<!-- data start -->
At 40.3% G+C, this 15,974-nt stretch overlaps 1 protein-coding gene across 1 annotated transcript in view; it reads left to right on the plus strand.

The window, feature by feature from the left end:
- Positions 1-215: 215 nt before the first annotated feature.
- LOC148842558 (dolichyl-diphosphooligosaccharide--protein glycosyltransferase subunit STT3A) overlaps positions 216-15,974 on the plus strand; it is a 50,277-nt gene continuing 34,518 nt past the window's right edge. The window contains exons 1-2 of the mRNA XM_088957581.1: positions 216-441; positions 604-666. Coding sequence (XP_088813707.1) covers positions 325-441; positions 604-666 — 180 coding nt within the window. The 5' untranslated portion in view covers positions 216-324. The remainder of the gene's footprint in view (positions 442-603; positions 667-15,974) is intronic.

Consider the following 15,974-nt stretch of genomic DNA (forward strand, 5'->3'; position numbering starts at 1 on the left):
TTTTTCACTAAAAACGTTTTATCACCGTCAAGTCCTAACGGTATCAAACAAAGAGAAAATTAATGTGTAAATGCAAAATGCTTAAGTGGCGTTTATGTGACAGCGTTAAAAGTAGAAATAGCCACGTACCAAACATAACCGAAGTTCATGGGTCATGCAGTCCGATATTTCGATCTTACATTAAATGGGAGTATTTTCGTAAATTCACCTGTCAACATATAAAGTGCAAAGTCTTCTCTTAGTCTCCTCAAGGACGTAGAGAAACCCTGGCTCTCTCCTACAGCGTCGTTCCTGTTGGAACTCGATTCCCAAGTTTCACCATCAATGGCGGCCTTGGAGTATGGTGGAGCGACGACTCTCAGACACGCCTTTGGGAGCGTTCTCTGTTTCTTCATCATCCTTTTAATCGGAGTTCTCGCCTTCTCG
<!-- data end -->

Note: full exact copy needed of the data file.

At 40.3% G+C, this 15,974-nt stretch overlaps 1 protein-coding gene across 1 annotated transcript in view; it reads left to right on the plus strand.

The window, feature by feature from the left end:
- Positions 1-215: 215 nt before the first annotated feature.
- LOC148842558 (dolichyl-diphosphooligosaccharide--protein glycosyltransferase subunit STT3A) overlaps positions 216-15,974 on the plus strand; it is a 50,277-nt gene continuing 34,518 nt past the window's right edge. The window contains exons 1-2 of the mRNA XM_088957581.1: positions 216-441; positions 604-666. Coding sequence (XP_088813707.1) covers positions 325-441; positions 604-666 — 180 coding nt within the window. The 5' untranslated portion in view covers positions 216-324. The remainder of the gene's footprint in view (positions 442-603; positions 667-15,974) is intronic.

Consider the following 15,974-nt stretch of genomic DNA (forward strand, 5'->3'; position numbering starts at 1 on the left):
TTTTTCACTAAAAACGTTTTATCACCGTCAAGTCCTAACGGTATCAAACAAAGAGAAAATTAATGTGTAAATGCAAAATGCTTAAGTGGCGTTTATGTGACAGCGTTAAAAGTAGAAATAGCCACGTACCAAACATAACCGAAGTTCATGGGTCATGCAGTCCGATATTTCGATCTTACATTAAATGGGAGTATTTTCGTAAATTCACCTGTCAACATATAAAGTGCAAAGTCTTCTCTTAGTCTCCTCAAGGACGTAGAGAAACCCTGGCTCTCTCCTACAGCGTCGTTCCTGTTGGAACTCGATTCCCAAGTTTCACCATCAATGGCGGCCTTGGAGTATGGTGGAGCGACGACTCTCAGACACGCCTTTGGGAGCGTTCTCTGTTTCTTCATCATCCTTTTAATCGGAGTTCTCGCCTTCTCG